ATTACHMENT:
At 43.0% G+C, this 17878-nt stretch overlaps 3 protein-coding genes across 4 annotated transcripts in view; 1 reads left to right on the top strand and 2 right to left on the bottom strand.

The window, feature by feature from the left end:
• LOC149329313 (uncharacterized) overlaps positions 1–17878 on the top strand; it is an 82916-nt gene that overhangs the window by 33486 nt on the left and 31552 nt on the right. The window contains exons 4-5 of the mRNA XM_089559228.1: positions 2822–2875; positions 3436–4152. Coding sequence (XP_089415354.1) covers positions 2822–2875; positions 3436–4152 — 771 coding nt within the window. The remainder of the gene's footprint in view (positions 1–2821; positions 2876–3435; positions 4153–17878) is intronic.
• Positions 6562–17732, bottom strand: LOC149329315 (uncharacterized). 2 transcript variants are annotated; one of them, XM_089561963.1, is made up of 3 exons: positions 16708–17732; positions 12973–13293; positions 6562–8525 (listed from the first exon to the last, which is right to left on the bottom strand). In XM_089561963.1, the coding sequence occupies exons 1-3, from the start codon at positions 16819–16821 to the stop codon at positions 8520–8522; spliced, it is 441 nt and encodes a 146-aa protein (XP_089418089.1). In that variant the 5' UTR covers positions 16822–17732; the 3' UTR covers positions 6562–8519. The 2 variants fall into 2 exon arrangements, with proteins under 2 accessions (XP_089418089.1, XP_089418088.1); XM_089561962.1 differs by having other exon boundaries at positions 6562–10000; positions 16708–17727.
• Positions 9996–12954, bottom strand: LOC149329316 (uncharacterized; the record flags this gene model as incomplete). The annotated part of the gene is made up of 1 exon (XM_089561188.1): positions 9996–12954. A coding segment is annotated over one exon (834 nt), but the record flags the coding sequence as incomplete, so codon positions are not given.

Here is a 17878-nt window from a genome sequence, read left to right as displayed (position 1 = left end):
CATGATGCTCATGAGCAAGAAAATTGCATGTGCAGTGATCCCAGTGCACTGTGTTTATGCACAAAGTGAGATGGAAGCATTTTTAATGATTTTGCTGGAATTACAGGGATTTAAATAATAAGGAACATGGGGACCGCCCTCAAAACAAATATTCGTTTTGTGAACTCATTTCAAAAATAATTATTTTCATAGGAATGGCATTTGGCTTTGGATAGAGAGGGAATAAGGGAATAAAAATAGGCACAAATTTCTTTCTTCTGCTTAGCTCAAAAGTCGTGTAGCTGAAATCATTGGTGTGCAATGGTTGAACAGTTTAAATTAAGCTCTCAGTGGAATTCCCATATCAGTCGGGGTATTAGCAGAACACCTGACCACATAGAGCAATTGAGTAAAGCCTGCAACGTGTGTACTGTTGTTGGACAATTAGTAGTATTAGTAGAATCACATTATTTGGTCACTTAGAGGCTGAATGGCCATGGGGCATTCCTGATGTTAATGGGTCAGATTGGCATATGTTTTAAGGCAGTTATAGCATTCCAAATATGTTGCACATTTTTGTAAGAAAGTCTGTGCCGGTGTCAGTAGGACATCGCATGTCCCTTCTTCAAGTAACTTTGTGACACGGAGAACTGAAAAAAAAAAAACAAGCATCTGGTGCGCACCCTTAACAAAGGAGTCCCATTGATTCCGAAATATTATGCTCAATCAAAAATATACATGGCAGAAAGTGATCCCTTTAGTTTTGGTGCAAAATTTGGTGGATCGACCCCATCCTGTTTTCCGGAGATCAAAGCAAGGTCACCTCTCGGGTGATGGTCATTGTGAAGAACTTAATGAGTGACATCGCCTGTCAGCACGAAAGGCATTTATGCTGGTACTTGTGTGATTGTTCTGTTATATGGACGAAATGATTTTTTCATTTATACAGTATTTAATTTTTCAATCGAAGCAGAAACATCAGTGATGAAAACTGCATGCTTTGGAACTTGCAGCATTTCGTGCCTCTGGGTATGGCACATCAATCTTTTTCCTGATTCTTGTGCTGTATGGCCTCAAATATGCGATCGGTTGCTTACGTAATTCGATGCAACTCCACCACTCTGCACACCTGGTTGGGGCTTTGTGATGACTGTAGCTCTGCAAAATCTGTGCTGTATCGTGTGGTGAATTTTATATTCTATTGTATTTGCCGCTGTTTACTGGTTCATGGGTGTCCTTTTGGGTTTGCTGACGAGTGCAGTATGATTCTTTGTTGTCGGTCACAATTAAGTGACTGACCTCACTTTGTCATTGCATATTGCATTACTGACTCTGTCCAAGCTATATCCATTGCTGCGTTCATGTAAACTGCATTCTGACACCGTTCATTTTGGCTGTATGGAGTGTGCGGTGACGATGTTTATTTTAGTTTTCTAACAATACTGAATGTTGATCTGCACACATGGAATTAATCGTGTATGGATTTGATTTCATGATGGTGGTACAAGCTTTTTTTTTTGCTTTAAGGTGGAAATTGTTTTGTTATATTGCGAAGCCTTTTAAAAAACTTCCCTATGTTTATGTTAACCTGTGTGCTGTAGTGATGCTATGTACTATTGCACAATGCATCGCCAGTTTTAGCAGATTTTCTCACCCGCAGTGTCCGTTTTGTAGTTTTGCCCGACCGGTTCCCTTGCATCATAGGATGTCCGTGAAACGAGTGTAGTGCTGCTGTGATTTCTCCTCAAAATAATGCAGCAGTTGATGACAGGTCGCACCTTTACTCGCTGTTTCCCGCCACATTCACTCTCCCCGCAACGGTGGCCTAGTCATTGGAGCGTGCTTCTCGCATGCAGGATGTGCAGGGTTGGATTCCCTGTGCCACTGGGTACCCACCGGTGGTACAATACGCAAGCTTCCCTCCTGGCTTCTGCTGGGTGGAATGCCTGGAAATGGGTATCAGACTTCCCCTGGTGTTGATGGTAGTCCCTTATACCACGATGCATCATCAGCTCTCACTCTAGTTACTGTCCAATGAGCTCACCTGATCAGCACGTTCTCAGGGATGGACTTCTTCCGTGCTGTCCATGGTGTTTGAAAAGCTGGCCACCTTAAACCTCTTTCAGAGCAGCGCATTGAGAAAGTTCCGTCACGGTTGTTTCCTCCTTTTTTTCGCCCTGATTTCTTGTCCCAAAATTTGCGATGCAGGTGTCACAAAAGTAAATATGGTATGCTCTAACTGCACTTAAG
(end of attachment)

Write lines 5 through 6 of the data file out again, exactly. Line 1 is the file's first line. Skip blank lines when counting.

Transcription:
• Positions 9996–12954, bottom strand: LOC149329316 (uncharacterized; the record flags this gene model as incomplete). The annotated part of the gene is made up of 1 exon (XM_089561188.1): positions 9996–12954. A coding segment is annotated over one exon (834 nt), but the record flags the coding sequence as incomplete, so codon positions are not given.

Here is a 17878-nt window from a genome sequence, read left to right as displayed (position 1 = left end):